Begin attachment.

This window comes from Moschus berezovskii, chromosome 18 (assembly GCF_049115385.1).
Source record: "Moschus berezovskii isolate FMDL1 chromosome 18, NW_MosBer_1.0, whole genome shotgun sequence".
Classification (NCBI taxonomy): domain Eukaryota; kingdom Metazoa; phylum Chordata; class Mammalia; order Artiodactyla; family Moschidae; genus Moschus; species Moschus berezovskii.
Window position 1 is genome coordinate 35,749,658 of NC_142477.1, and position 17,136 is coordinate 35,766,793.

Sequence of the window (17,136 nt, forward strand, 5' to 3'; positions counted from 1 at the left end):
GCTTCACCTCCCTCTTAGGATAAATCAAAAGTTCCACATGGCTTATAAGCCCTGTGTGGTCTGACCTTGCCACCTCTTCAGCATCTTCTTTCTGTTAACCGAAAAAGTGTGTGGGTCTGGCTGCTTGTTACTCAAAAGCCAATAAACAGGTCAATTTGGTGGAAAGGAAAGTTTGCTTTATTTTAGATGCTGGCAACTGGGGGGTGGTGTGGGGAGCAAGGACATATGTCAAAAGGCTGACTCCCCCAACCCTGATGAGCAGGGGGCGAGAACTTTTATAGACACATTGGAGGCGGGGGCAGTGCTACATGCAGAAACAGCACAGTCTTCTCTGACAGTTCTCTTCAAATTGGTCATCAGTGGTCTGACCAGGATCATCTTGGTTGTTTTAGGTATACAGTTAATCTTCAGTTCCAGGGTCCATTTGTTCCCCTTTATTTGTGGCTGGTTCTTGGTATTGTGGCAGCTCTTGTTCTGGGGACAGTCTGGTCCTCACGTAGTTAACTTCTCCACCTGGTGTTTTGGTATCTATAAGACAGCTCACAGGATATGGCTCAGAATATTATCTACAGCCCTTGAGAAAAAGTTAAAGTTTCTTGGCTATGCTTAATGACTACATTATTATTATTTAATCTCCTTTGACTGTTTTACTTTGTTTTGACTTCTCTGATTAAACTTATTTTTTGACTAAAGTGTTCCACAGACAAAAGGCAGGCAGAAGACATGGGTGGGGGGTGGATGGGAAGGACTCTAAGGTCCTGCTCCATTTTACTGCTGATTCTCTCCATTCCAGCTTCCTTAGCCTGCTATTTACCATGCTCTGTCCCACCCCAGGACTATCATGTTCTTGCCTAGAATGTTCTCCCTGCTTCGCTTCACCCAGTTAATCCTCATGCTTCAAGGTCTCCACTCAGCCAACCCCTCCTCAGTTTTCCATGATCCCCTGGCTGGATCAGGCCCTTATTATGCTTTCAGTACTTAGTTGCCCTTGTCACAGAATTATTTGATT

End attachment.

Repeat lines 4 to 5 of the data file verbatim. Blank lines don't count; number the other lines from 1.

Window position 1 is genome coordinate 35,749,658 of NC_142477.1, and position 17,136 is coordinate 35,766,793.

Sequence of the window (17,136 nt, forward strand, 5' to 3'; positions counted from 1 at the left end):